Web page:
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Galba – strict or tolerant?

This post is also available in: Polish (polski)

Galba's bust | Photo: Wolfgang Sauber | Creative Commons Attribution-Share Alike 3.0 Unported

Servius Sulpicius Galba was the sixth Roman emperor. His reign lasted only a few months, but due to his earlier deeds, he belongs to the group of distinguished Romans. What kind of man was Galba? In what did he resemble Claudius, and in what contemporary politics?

Galba was born on December 24, 3 BCE in the excellent Sulpicjus family. This family became famous Servius Sulpicius Galba, who in 144 BCE took the office of consul. Another of his famous deeds was to be a bloody crackdown on the Lusitans. This is what Suetonius writes about it: because while governing Spain as propraetor, he treacherously massacred thirty thousand of the Lusitanians. The cruel methods of waging war drew attention to him in the Eternal City. Cato the Censor blamed him for it, but Galba defended himself with the most wonderful speech of his time. The emperor’s great-grandfather, also Servius Sulpicius Galba, took part in the conspiracy of Brutus and Cassius. The ruler’s grandfather was a historian, and his father was a consul.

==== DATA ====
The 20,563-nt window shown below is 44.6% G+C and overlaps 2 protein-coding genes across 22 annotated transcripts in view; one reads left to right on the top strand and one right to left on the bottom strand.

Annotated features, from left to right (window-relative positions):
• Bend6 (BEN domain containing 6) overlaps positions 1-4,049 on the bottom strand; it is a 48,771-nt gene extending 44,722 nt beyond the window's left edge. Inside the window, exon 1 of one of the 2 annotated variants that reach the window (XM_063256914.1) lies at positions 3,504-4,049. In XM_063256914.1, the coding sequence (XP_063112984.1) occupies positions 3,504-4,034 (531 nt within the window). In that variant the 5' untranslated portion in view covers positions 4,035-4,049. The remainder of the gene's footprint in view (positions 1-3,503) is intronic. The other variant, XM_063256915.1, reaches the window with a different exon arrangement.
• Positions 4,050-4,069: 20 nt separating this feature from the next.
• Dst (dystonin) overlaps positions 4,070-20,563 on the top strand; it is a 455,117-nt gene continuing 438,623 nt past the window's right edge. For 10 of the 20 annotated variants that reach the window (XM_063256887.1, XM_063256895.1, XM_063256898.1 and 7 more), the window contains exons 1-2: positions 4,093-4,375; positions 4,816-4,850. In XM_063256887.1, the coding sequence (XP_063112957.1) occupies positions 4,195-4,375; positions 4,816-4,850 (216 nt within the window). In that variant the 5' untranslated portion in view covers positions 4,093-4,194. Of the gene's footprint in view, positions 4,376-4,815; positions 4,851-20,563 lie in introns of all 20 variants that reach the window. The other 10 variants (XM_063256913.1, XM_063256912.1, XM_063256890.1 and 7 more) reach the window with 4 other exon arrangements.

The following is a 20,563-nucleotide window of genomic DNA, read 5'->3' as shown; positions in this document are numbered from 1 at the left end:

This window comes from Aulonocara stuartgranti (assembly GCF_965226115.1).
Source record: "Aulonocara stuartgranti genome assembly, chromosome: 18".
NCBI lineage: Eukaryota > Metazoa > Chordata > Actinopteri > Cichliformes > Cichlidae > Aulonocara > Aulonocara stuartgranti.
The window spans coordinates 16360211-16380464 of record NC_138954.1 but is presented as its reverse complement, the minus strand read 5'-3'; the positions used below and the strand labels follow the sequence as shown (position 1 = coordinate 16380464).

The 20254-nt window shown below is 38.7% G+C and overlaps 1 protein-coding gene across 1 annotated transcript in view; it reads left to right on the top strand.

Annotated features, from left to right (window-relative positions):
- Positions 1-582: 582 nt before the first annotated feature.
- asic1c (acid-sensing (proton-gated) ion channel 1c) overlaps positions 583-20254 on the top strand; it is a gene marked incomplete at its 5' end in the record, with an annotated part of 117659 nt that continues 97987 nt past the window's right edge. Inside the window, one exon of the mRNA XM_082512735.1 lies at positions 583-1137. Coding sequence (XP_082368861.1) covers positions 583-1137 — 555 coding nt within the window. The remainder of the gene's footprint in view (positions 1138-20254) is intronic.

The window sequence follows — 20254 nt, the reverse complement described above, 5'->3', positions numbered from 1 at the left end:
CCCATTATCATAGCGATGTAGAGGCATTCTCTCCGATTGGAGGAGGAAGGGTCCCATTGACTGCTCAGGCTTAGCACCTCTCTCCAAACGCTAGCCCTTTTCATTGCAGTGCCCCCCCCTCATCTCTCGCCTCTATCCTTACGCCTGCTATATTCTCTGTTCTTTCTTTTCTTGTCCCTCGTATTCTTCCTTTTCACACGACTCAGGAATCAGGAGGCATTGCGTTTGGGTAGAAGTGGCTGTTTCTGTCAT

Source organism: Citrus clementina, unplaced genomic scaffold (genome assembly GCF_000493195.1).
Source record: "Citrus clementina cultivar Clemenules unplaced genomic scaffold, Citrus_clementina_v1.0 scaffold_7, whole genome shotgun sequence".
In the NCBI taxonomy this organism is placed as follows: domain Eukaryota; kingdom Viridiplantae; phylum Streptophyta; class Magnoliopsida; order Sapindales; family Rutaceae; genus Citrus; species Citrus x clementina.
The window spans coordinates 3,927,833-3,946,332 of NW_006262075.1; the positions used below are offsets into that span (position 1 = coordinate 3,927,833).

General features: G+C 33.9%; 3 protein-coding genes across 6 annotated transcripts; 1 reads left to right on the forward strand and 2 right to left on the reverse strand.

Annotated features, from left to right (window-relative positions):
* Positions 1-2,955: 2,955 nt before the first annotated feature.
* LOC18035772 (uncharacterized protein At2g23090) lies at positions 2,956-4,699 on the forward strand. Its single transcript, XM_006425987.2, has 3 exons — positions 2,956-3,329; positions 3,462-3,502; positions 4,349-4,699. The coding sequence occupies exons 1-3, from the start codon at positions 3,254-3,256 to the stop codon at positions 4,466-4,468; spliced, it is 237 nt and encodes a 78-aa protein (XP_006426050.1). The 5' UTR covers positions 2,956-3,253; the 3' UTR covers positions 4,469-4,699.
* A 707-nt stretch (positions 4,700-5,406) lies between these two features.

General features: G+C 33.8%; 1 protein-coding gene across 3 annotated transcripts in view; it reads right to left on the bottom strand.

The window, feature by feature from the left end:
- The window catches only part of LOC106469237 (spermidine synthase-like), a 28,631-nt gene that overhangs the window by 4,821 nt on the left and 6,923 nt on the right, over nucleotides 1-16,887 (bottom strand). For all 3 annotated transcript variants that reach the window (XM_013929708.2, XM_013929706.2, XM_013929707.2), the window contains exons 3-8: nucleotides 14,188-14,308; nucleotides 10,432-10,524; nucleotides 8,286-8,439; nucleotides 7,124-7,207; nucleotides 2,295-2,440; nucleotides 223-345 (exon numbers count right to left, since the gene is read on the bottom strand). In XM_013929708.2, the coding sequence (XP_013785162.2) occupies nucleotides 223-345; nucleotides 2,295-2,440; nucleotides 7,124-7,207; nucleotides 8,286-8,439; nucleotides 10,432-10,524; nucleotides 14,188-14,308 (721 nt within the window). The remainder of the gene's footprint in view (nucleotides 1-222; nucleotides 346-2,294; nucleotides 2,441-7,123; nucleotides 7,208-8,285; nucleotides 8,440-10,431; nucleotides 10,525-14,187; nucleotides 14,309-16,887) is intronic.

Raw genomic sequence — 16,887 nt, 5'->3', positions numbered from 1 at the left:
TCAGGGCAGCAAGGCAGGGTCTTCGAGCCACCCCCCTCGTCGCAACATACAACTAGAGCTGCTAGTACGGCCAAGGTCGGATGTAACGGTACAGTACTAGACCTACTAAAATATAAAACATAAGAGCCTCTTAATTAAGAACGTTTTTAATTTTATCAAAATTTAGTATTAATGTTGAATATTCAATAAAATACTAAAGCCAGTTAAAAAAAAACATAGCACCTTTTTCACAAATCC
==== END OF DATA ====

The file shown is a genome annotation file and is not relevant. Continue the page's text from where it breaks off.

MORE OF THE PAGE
The complicated fate of the first emperor outside the Julio-Claudian Dynasty explains in The Lives of the Caesars Suetonius. This writer, typical of both him and Roman superstition, devoted much attention to signs and omens. For example, he mentioned that Octavian Augustus, seeing the children greet him, pinched one of them on the cheek and told him that he would be in power. The young man, of course, was Galba.

One of the first signs of austerity, Galba Suetonius already mentions in his biographical information. After Sulpicius lost his wife, Aemilia Lepida, and two sons, he was no longer seduced by any party. It is worth mentioning that one of the women trying to get him was Agrippina, the mother of Nero. Perhaps this was due to the fact that Agrippina was in a dispute with Galby’s mother-in-law. Suetonius writes about Agrippina: Lepida’s mother scolded her roundly before a company of matrons and went so far as to slap her.